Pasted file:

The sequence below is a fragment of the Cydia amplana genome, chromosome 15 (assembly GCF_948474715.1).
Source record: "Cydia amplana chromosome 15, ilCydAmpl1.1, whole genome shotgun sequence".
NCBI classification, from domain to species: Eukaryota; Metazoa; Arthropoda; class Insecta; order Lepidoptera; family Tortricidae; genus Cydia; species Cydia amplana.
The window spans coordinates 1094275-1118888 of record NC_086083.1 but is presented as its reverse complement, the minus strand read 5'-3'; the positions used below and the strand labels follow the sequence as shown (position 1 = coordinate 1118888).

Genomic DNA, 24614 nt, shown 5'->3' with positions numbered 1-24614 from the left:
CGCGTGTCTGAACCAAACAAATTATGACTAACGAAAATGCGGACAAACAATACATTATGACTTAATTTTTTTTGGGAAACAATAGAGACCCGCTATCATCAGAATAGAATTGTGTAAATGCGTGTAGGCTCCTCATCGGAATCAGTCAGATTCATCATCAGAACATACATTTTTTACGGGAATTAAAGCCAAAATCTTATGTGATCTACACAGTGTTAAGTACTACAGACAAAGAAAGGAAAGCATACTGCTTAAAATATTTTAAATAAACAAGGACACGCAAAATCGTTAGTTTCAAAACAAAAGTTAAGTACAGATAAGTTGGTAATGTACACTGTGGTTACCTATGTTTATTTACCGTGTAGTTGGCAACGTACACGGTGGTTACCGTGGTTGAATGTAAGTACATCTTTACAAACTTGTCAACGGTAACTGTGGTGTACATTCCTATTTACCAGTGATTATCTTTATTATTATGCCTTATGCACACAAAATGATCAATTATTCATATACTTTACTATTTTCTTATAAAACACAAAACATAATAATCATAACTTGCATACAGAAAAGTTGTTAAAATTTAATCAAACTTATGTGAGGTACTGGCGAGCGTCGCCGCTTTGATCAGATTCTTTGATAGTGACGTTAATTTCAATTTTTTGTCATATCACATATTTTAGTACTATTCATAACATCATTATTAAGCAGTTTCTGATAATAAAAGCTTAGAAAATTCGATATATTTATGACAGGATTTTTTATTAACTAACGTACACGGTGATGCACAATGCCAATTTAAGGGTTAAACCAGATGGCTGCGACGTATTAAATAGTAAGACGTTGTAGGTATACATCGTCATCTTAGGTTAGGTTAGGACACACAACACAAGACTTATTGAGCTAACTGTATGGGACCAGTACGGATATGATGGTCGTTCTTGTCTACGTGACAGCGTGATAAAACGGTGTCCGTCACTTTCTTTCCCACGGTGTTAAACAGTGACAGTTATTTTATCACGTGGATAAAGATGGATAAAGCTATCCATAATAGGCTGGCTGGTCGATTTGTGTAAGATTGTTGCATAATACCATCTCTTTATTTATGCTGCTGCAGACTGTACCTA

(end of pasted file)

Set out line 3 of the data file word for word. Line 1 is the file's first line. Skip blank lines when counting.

NCBI classification, from domain to species: Eukaryota; Metazoa; Arthropoda; class Insecta; order Lepidoptera; family Tortricidae; genus Cydia; species Cydia amplana.